Precautions After Circumcision Stapler Surgery (disposable Circumcision Stapler)

After undergoing circumcision stapler surgery, patients should pay attention to the following:

  • The surgery is performed under local anesthesia, which lasts for 2-3 hours, and the pain from the incision may last for 6-8 hours. Therefore, take a painkiller 0.5-1 hour after surgery. The subsequent use of painkillers should be based on individual pain levels; there is no need to use a painkiller regularly. Pain in the later stages is mainly experienced during nighttime sleep due to the natural physiological reaction of nocturnal erections, which can cause discomfort in the wound area. If the pain is severe and affects sleep, take a painkiller before bedtime.

Note: Do not take painkillers more than 4 times a day.

  • The wound is wrapped in two layers of gauze, with the outer layer being a brown elastic bandage and the inner layer being a regular white gauze. The purpose of the brown elastic bandage is to prevent post-operative bleeding, and it should be removed within 24 hours after surgery. Keeping it on for too long may affect the blood supply to the wound, leading to a prolonged healing process. The white gauze is sterilized dressing used to protect the wound. It can be removed within 3-5 days after surgery.

Suggestion: Remove the brown elastic bandage on the second day after surgery and the white gauze 3-5 days after surgery. If the white gauze falls off by itself, no need to change it. Please refrain from contacting the wounds too often.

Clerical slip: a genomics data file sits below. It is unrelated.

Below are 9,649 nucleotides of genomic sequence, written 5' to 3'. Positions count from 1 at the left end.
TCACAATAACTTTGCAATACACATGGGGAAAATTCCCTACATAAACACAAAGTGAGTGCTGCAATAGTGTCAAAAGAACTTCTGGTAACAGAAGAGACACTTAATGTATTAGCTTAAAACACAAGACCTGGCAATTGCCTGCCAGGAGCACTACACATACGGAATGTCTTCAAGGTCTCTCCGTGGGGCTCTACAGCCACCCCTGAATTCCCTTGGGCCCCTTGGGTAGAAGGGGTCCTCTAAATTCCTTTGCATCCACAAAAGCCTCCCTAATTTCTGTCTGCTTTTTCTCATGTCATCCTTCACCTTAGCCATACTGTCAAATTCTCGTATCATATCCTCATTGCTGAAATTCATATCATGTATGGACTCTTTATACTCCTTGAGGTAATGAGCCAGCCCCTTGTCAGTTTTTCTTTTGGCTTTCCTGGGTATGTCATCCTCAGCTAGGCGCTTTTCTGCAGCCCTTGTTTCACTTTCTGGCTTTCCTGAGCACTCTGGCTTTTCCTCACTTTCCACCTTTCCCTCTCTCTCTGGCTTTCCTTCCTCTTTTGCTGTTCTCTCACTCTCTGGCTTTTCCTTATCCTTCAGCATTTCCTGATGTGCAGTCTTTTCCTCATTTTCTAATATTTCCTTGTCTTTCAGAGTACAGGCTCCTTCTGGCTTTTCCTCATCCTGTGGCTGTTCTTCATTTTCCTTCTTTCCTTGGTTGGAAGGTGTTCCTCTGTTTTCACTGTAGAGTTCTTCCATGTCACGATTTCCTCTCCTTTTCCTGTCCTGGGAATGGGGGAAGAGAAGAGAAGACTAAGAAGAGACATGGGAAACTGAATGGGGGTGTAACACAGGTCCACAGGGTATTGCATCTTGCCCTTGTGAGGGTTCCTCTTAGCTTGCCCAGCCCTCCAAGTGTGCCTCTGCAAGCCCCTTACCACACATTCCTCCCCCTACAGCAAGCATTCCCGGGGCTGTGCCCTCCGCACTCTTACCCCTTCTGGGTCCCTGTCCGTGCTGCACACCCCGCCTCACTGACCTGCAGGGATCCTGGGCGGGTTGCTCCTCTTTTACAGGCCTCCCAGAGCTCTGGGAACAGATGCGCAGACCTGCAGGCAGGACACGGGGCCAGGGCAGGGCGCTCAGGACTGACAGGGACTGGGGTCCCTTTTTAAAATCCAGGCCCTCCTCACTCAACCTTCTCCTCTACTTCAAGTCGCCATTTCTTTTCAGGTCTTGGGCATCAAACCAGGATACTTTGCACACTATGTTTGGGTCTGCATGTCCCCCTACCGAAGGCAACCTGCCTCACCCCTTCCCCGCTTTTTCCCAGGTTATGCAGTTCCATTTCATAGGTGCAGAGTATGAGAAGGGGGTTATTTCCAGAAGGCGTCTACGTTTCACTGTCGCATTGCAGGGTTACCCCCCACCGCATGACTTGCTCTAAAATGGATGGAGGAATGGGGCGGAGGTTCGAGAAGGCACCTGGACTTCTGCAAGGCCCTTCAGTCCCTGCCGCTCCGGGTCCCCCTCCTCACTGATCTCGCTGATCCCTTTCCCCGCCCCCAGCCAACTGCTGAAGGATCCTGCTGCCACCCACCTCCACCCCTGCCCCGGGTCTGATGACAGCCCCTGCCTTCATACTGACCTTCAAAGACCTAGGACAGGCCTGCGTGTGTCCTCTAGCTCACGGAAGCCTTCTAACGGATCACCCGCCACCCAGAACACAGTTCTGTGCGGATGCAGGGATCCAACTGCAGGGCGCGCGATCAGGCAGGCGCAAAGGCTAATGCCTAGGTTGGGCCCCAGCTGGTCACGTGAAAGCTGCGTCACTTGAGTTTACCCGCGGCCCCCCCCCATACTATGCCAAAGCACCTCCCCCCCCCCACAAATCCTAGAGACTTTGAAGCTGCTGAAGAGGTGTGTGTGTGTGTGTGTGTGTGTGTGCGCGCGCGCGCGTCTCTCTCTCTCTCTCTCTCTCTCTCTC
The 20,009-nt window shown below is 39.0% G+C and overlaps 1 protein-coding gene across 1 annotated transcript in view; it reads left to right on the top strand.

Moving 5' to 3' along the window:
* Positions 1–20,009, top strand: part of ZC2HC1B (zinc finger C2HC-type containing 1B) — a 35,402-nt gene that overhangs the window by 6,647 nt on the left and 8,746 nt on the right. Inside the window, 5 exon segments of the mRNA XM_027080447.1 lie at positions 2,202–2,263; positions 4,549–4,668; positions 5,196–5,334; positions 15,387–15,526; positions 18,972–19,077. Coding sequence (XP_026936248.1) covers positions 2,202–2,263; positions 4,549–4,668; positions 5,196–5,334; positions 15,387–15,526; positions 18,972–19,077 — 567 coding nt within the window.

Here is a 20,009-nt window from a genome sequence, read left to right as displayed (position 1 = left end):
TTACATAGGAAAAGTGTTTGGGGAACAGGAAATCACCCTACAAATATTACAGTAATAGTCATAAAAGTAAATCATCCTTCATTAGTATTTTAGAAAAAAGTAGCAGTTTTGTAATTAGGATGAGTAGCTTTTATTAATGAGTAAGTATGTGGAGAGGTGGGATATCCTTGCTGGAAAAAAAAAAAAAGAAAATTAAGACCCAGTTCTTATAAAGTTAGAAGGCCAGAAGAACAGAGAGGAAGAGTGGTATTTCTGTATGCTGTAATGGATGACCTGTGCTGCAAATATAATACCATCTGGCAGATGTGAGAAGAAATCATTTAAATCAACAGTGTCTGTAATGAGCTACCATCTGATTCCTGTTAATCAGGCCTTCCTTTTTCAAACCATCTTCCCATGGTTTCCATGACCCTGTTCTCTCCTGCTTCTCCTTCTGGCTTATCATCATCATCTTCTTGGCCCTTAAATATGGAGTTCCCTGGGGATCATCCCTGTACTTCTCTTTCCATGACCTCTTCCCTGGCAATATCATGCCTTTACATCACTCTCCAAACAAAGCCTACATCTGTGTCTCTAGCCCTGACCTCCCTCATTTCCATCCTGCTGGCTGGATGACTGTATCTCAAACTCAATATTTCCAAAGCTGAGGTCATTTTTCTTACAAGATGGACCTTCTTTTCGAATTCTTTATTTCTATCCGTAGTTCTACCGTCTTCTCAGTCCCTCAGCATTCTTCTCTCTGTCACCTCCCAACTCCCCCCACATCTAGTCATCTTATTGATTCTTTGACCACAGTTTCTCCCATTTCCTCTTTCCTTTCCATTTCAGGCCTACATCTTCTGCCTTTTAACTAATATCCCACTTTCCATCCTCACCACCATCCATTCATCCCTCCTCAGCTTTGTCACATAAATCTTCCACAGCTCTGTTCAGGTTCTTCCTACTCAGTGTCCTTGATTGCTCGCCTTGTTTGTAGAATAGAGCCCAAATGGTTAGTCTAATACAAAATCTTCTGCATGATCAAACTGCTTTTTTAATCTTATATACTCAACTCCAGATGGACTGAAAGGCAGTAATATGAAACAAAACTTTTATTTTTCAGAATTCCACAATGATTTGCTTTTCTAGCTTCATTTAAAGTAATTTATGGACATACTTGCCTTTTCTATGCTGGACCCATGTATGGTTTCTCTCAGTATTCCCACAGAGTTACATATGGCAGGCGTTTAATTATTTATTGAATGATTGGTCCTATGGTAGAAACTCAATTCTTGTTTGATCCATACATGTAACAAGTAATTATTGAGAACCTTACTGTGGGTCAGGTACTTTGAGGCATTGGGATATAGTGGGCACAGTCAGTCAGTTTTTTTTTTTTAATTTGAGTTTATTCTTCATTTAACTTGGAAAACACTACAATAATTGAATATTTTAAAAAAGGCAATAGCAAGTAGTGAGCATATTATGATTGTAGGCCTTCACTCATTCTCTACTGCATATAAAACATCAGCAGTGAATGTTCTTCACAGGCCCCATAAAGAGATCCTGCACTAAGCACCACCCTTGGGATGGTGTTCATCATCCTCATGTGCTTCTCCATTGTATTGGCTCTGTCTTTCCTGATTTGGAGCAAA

• Post-operative medications: Outpatient doctors usually prescribe the following drugs:

Painkillers: follow the instructions in the first paragraph

Antibiotics: start taking after surgery, and usually for preventive purposes, take it for only 2-3 days. The penis is densely supplied with blood, and therefore, infections are unlikely to occur. Long-term use of antibiotics is not necessary.

Other drugs: such as medication for reducing inflammation or promoting blood circulation, follow the instructions provided and the advice of the outpatient doctor.

  • Starting from the second day after surgery, there may be some bruising or hematoma in the coronal groove below the glans, and small purplish-black blisters may appear. The glans may also exhibit some discoloration or bruising, which are normal post-operative reactions and do not require special attention. When removing the white gauze, it is the period during which swelling/hematoma is most severe. However, it will gradually absorb and disappear without requiring special treatment.

  • 5-7 days after surgery (1 month after surgery, avoid soaking in water), normal showers can be taken. After showering, pat dry the wound with a dry towel or use a hairdryer. If necessary to wash the body, use a washcloth to sponge-bathe, or wrap the wound area with a plastic bag or wrap during showering (remember to remove the protective covering after showering).

  • The wound is sutured with a disposable circumcision stapler. Starting from the second week after surgery, try to remove the suture pins by yourself. Gently lift the clear film covering the suture pin, and then use scissors or nail clippers to cut the pins, then gently pull the ends to remove them along with the pins from your skin. If the pin is firmly stuck to the skin, leave it there for 1-2 days before trying again. It takes 2-3 days to remove the suture pins. If the pin is really stuck or cannot be removed, see a doctor after 3 weeks of surgery.

  • Within 1 month after surgery, avoid drinking alcohol and having sex with a partner. After 4-6 weeks, you can resume normal sexual activity, but be gentle and use a condom as protection.

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